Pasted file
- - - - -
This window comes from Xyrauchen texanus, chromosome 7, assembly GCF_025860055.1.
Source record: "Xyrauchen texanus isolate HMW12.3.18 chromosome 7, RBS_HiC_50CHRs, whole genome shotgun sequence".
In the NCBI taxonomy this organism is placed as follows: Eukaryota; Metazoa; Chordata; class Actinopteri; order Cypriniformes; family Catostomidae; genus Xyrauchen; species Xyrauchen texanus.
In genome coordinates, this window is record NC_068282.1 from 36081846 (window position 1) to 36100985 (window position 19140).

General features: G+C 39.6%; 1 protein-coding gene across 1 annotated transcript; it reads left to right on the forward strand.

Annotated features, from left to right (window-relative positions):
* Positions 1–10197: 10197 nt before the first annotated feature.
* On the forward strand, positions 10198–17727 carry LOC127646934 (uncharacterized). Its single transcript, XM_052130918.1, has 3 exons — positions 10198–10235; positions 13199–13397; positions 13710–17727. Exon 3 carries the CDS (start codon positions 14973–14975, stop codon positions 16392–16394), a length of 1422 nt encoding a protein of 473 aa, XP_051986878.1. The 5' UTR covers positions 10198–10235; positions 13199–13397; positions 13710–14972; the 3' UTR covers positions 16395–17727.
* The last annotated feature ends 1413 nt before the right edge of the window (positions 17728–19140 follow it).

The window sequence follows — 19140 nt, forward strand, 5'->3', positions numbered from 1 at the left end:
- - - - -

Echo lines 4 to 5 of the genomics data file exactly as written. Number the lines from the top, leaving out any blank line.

In genome coordinates, this window is record NC_068282.1 from 36081846 (window position 1) to 36100985 (window position 19140).

General features: G+C 39.6%; 1 protein-coding gene across 1 annotated transcript; it reads left to right on the forward strand.